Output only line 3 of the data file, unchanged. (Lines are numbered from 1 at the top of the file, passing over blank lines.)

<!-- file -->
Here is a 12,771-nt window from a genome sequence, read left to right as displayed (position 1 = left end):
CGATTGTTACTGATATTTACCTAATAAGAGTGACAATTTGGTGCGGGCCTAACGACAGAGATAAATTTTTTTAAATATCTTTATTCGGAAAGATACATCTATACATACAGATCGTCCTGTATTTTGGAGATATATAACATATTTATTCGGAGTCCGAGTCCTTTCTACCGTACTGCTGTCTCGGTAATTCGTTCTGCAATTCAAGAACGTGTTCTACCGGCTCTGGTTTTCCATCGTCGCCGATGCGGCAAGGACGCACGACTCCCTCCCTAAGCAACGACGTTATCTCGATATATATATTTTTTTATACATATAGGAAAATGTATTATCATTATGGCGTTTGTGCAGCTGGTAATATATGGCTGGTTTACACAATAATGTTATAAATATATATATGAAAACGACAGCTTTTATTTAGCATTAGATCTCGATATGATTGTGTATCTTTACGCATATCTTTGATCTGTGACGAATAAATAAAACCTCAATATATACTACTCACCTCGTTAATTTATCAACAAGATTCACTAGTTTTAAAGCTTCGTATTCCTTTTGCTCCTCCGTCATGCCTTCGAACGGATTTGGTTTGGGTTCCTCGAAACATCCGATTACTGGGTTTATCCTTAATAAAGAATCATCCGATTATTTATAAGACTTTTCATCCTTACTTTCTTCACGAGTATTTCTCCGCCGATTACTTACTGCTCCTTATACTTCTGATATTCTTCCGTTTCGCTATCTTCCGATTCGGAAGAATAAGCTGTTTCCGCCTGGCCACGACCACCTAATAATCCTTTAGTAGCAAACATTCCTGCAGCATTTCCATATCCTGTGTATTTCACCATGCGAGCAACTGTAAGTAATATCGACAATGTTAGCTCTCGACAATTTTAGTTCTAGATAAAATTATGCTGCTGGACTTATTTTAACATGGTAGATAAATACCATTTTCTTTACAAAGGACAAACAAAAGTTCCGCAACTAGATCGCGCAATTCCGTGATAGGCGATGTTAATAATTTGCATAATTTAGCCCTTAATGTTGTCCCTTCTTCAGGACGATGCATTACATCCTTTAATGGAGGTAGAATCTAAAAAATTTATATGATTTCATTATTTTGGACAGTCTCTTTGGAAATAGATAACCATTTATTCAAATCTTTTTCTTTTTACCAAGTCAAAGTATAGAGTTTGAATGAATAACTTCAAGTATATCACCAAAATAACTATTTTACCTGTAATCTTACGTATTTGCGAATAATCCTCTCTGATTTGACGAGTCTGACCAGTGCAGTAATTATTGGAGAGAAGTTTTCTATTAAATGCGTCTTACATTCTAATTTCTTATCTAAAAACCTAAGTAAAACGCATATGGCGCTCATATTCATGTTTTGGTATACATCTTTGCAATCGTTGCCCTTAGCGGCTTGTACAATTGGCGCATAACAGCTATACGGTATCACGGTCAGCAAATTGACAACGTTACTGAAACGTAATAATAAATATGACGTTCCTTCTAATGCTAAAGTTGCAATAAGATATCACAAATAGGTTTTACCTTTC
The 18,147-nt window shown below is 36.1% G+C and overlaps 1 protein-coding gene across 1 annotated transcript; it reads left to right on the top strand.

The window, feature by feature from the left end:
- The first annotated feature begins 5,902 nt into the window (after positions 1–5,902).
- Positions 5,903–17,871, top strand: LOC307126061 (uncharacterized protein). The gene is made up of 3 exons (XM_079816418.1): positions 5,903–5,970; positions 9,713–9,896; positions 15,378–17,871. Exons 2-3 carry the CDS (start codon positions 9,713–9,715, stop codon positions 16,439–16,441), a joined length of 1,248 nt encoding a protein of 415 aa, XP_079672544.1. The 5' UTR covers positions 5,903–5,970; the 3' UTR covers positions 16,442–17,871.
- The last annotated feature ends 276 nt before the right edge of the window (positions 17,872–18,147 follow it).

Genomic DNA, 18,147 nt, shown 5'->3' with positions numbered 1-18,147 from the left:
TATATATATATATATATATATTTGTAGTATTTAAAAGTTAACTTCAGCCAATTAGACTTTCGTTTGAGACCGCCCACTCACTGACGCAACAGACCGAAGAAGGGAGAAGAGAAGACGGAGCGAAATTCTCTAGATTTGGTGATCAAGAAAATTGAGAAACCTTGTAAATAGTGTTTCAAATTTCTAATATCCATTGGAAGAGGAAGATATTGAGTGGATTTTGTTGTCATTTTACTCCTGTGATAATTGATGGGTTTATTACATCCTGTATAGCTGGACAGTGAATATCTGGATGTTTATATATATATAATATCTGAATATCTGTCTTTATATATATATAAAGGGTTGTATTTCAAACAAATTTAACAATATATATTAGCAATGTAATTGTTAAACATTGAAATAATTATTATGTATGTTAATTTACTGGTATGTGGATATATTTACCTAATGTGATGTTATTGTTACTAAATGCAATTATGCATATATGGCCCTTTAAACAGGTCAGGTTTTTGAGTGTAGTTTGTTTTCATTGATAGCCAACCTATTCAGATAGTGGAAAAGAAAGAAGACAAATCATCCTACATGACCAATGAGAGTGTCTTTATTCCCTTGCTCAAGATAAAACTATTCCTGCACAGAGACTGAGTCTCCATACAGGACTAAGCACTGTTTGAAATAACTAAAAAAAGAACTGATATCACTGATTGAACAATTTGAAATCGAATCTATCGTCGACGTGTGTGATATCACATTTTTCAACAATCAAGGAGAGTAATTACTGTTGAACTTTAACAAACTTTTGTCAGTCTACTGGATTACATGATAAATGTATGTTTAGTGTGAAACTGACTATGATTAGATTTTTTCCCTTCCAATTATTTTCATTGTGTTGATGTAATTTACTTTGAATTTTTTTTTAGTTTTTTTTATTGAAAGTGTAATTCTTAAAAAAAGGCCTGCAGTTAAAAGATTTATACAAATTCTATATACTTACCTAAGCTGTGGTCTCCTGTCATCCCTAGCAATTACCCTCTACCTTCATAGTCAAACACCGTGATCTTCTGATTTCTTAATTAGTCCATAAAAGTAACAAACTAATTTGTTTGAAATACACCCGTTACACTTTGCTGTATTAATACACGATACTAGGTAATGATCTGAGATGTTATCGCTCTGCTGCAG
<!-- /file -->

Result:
The 18,147-nt window shown below is 36.1% G+C and overlaps 1 protein-coding gene across 1 annotated transcript; it reads left to right on the top strand.